Judge rules natural immunity is not sufficient for COVID-19 exemption

by mcardinal

Lauren Dempsey, MS in Biomedicine and Law, RN, FISM News 


U.S. District Court Judge James Selna ruled to uphold the University of California’s COVID-19 vaccine requirement after the schools mandate had been challenged by a professor who had previously contracted and recovered from the coronavirus. In the lawsuit he asserted he his natural immunity should preclude him from the mandate.

This ruling could set a precedent for future cases involving individuals seeking a natural immunity exemption as it is the first judgement of its kind. There are currently many lawsuits against vaccine mandates all over the United States right now that this could potentially affect. 

However, this one ruling is not indicative of how other judges are ruling. In August, George Mason University Professor Todd Zywicki was granted a medical exemption from the university’s vaccine mandate. After the ruling Zywicki said, “I speak for tens of millions of Americans in the same circumstances I am in, and I call on leaders across the country to develop humane and science-based approaches as opposed to one-size-fits-all policies.”

Millions of Americans would be affected if public leadership and companies continue to push anti-scientific positions saying that every American needs to be vaccinated in order to protect against coronavirus and eradicate COVID-19.

This would particularly be detrimental to the healthcare sector, which is already facing a shortage. Vaccine mandates will worsen staffing issues already plaguing nursing homes and hospitals as clinicians are currently being fired or are quitting over these mandates. As New York prepares for a shortage exacerbated by vaccine mandate deadlines, Governor Kathy Hochul outlined a plan to allow out of state workers or the National Guard to care for patients.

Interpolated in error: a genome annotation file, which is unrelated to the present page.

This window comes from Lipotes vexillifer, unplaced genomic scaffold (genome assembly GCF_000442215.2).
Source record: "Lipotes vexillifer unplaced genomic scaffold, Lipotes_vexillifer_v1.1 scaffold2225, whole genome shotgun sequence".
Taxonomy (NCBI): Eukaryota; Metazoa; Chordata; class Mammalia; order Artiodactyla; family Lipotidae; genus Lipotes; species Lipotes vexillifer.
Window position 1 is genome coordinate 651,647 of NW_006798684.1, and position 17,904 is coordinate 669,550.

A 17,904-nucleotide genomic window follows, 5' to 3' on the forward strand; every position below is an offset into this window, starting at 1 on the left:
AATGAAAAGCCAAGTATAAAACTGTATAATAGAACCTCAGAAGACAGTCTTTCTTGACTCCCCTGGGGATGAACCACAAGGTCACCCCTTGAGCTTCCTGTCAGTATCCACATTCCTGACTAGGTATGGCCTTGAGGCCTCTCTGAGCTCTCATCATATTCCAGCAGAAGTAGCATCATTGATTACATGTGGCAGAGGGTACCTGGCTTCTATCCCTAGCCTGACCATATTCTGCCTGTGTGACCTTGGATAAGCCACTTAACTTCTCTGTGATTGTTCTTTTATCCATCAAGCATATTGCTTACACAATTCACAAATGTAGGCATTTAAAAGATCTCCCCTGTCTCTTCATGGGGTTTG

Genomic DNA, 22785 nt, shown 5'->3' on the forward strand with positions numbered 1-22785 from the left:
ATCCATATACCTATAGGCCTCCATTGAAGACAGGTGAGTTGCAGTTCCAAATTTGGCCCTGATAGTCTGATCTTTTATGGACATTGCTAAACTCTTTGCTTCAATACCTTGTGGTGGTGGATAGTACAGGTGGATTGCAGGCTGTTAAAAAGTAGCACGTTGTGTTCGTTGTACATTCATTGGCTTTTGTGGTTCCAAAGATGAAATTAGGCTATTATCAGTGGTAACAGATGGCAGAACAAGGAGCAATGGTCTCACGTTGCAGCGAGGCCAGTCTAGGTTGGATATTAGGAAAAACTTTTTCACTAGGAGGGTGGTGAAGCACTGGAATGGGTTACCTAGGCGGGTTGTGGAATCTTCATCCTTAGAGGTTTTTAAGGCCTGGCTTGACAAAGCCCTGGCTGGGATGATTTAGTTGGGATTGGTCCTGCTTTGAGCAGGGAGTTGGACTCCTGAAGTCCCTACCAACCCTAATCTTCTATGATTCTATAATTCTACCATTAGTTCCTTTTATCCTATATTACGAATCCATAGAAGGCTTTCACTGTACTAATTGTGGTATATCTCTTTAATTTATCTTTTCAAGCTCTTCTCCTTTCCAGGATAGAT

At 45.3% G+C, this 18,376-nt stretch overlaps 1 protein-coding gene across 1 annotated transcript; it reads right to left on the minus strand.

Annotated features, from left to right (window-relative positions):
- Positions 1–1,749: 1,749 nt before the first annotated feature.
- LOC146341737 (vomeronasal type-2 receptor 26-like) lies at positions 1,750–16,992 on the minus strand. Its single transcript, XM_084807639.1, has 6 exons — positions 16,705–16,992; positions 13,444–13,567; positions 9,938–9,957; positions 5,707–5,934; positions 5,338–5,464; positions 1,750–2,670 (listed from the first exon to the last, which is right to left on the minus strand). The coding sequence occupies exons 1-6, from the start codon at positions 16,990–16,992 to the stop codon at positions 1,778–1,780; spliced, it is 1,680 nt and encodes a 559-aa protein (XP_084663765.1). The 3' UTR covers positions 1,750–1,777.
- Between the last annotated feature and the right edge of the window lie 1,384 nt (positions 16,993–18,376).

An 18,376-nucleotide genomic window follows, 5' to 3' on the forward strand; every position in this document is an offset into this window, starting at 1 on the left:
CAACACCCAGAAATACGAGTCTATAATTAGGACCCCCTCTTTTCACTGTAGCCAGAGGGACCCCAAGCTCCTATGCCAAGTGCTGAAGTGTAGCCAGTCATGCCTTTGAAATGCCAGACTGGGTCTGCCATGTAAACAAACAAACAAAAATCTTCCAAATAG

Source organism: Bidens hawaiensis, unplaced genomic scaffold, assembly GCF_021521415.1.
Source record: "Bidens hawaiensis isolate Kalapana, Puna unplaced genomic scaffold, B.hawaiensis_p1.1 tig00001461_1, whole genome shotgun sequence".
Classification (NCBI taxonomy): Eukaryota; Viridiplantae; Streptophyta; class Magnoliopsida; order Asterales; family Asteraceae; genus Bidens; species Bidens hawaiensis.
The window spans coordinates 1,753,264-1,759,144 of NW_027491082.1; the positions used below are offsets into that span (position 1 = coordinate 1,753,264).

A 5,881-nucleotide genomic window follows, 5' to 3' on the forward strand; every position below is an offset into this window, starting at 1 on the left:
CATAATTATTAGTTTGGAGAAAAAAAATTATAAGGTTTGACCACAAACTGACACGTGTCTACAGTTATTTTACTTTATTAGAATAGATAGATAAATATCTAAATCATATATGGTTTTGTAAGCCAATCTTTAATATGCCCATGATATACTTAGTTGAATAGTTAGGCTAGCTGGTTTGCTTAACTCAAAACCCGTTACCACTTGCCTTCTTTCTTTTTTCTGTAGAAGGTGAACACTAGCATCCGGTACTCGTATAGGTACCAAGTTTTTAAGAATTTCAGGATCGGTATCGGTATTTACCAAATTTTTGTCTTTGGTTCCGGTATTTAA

The truth is, much like the flu and other viral infections, COVID-19 won’t be eradicated. Government agencies and healthcare providers need to take a serious look at the role that natural immunity plays in providing protection. These arbitrary mandates treat medicine as one size fits all remedy, rather than a personalized approach between a patient and their physician.

To exacerbate the issue, President Biden has appointed individuals in positions of power to make recommendations on public health who have no background in science or medicine. Xavier Becerra, the Secretary of HHS is a lawyer and career politician, holding no degree in science or medicine, yet he has been granted the position to make decisions that are critical to the rights of millions of Americans. He has continually ignored the science when it comes to natural immunity, comparing millions of Americans to flat-earthers for choosing not get vaccinated. 

The question then remains, what exactly is natural immunity and why are those in public health so quick to deny its benefits?

Natural immunity is acquired from having an infection with a specific disease, like measles or chickenpox, to which the body creates antibodies in response to this infection, typically resulting in life-long immunity.

Vaccines, on the other hand, work by stimulating the immune response by introducing a pathogen, so that an individual doesn’t develop the disease.  This will still create antibodies, but it does not always provide life-long protection, thus the need for repeated boosters.

Studies from Israel and the Cleveland Clinic have highlighted the benefits of natural immunity over vaccines. 

The constant bombardment of cases and death rates by the media has created both fear and a feverish need to vaccinate at all costs. It has also resulted in vast government overreach and a great divide in the nation.

Vaccine mandates are authoritarian by nature and strip United States citizens of their basic civil liberties, bodily autonomy, and rejects the four pillars of medical ethics that drive healthcare.

The goal should not be mass vaccination, it should be immunity, which provides the ultimate protection to the public.